Let’s be honest, not every business succeeds. It’s sad, but true. The end of 2018 saw an increase of more than 350 businesses applying for wind-up applications, as compared with figures from the previous period.

But liquidation or business wind-up isn’t always the end of the world. Almost every great business person has a story of their first (or even 5th or 6th) business venture that couldn’t quite get off the ground – before they found the one that did.

So, if you’re finding yourself in hot water and feeling like it’s the end, have hope! You can rise again, taking what you’ve learnt and pouring it into whatever comes next – if you handle this next bit right.

What is ‘winding-up’?

Winding-up is an option that small businesses have when they need to shut things down but fall short of the requirements for voluntary deregistration, most commonly they don’t have assets worth $1000 or more. It’s not exclusively an insolvency process (a member’s voluntary winding-up can be entered without the company being declared insolvent) rather it’s an application by which company directors or (in more dire straits) creditors including the ATO, can instigate the liquidation of the business.

Can my business be liquidated?

Liquidation, as a term, only applies to businesses operating under a company structure, ie: not sole traders or partnerships. This is because liquidation is about selling off or managing the company’s assets to pay debts.

The endgame of liquidation is the total dissolution of the business, a very different outcome to that of a bankruptcy which is technically a temporary financial state from which a sole trader or partnership could attempt to recover from. Liquidation is damage control, finding the most graceful exit to a business venture that hasn’t quite panned out.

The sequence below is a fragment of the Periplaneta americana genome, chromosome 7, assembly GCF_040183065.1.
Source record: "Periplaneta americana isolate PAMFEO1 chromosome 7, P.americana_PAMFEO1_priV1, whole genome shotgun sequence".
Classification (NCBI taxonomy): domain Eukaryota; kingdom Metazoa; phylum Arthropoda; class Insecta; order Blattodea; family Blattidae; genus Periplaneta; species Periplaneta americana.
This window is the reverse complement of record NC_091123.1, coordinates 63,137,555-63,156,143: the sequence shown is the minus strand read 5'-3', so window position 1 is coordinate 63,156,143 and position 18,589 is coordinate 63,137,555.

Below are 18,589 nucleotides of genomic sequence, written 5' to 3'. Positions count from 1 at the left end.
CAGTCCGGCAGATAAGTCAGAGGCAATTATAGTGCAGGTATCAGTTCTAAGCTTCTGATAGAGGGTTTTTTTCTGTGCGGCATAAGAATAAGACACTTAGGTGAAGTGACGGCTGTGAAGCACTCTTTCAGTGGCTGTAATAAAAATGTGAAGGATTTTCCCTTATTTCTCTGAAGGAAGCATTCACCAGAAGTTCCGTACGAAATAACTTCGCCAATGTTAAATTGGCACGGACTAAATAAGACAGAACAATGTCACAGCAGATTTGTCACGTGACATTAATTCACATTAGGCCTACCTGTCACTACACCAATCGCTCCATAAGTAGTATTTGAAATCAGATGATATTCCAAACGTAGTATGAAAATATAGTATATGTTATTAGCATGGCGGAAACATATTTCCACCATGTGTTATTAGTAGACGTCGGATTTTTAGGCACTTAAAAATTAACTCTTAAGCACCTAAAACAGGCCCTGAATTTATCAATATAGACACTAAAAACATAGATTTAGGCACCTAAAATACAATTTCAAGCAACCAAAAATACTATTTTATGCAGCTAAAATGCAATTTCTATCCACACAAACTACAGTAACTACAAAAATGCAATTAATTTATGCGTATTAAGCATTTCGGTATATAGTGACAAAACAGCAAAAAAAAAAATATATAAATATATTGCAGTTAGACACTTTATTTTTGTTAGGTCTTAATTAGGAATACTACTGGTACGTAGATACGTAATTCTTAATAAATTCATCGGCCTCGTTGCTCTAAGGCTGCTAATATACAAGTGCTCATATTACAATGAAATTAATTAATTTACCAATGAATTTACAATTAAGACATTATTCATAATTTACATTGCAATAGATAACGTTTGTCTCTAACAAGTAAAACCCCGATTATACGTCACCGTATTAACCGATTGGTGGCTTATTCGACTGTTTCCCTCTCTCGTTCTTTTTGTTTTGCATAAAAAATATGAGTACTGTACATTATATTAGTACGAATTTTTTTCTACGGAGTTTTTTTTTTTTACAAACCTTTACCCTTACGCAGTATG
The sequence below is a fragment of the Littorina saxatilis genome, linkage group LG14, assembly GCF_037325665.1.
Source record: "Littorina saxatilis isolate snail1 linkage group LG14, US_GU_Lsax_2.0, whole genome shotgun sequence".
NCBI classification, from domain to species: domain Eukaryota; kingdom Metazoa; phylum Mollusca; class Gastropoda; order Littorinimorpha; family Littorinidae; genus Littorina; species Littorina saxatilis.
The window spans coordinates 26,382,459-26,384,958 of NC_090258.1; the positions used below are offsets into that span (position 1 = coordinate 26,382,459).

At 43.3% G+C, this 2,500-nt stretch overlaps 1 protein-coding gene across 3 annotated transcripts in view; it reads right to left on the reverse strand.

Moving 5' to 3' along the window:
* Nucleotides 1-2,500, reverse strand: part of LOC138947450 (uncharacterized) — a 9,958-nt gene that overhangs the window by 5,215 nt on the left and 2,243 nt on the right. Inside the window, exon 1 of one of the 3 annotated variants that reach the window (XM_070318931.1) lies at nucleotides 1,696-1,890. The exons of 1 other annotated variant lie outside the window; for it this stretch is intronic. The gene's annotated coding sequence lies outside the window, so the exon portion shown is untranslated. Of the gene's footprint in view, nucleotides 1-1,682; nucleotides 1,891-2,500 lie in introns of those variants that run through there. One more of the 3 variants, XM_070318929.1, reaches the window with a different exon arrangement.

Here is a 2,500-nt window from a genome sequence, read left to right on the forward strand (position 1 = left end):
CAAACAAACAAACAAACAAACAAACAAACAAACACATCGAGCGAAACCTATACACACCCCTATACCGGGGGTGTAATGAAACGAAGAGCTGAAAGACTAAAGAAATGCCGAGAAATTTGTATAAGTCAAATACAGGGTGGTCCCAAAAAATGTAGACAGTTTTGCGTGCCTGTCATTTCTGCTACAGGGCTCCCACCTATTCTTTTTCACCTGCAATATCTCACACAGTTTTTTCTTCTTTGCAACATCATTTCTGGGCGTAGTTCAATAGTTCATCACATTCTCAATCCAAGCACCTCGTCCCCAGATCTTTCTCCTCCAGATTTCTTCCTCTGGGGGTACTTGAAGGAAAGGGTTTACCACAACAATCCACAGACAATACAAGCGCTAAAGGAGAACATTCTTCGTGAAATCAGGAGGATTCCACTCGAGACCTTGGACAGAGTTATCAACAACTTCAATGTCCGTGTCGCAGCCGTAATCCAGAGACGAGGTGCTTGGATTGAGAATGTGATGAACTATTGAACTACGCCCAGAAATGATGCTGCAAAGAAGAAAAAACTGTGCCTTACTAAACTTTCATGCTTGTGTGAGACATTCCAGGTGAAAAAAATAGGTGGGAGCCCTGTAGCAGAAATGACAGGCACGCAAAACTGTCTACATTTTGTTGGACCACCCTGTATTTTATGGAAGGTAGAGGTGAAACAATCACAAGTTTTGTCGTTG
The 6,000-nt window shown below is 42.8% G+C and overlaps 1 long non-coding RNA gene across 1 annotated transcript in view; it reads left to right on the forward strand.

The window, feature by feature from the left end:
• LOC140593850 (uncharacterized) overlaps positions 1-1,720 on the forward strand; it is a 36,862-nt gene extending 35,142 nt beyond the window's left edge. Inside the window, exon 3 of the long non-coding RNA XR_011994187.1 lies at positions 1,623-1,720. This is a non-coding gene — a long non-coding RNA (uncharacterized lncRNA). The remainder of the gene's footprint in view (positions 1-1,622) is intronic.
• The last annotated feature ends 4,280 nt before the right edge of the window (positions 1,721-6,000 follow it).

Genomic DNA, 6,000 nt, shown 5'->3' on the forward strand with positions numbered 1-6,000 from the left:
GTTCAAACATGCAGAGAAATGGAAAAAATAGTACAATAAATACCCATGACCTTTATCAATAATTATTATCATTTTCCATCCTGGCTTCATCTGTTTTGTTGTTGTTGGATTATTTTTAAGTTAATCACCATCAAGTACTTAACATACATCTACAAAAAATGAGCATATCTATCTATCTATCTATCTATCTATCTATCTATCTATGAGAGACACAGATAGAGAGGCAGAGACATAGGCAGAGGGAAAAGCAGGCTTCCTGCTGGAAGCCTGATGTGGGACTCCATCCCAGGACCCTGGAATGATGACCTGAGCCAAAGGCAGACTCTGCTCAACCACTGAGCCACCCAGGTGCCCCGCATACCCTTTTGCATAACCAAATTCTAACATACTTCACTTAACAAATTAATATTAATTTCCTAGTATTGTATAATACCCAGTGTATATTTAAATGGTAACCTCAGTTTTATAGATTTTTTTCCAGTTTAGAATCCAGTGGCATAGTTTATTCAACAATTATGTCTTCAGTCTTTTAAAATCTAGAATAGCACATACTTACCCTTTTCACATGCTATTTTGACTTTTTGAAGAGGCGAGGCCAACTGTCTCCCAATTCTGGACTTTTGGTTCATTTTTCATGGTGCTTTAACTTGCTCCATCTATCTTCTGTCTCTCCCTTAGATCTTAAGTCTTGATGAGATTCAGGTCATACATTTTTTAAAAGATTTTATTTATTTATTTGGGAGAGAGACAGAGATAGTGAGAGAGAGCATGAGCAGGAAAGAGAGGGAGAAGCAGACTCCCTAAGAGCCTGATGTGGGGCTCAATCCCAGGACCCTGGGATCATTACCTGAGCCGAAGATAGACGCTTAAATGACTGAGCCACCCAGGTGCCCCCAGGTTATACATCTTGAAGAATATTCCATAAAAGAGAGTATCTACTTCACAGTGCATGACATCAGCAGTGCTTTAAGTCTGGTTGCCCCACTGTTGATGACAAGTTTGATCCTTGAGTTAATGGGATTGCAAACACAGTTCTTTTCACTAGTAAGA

Once the process starts moving, the actual reality of liquidation can be quite painless (okay, there’s probably a goodly dose of emotional pain, but overall, it can be less painful than you might fear). Any creditors without claim on the company’s actual assets cannot continue with legal proceedings against the business. They will get paid, but only once the liquidator (an objective, third party, responsible for managing the process) determines how to fairly split the now liquified assets amongst the creditors. It sounds scary but having a third party take the reigns can be the most efficient way to manage this new reality. They aren’t here to crucify you, they’re here to help you out of a muddled mess – perhaps saving your business reputation in the process.

But isn’t that giving up?

Making the decision to call it quits is hard. It can feel like years of hard work come to nothing – but it’s not always the case. The business world can be harsh, but if you’ve made good connections and put on a good show, taking yourself out of the game responsibly (before creditors speed up the process) signals to the industry that you’re not just another idealist who folds under pressure.

Companies can go under for all kinds of reasons, but it takes a real business mind to recognise the signs and make sure everyone gets off of the sinking ship alive – including you and your investors. As long as you don’t go down the path of muddying the waters and dodging calls, your business’ timely exit from the scene could easily be viewed as a tactical move made by someone who isn’t going to cling to the past for the sake of comfort. A well-positioned friend or partner in the industry will likely be willing to take another chance on your next big idea.

If you think your business might be headed for rough seas, want to be prepared or just want an objective third party to review your numbers, we’d love to help. You can call us on 02 6023 1700 or drop us a note via the form below.

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If you've got financial or business questions, or you just want to run something by us, we'd be delighted to really talk to you – in person, over the phone - call us on 02 6023 1700 - or you can use the form below and we'll get back to you.

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Kerry Lloyd

Tanya Joss